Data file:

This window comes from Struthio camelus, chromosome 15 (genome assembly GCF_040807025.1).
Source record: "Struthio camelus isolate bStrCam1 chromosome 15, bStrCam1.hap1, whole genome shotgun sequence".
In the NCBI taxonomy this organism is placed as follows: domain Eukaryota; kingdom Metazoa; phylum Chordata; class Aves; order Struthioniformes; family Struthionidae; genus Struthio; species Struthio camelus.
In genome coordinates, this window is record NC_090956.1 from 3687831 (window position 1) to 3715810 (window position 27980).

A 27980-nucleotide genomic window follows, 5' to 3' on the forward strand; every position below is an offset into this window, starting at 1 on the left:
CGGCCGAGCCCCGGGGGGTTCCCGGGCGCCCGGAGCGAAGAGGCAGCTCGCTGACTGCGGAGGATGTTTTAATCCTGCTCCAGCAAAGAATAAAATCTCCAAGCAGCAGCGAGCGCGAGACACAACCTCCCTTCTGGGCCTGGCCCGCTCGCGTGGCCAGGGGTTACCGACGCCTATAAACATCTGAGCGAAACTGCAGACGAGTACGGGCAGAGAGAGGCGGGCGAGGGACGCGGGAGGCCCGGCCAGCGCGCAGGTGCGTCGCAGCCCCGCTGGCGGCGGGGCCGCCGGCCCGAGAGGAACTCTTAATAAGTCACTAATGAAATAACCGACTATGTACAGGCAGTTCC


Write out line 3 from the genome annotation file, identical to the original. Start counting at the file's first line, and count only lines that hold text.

In the NCBI taxonomy this organism is placed as follows: domain Eukaryota; kingdom Metazoa; phylum Chordata; class Aves; order Struthioniformes; family Struthionidae; genus Struthio; species Struthio camelus.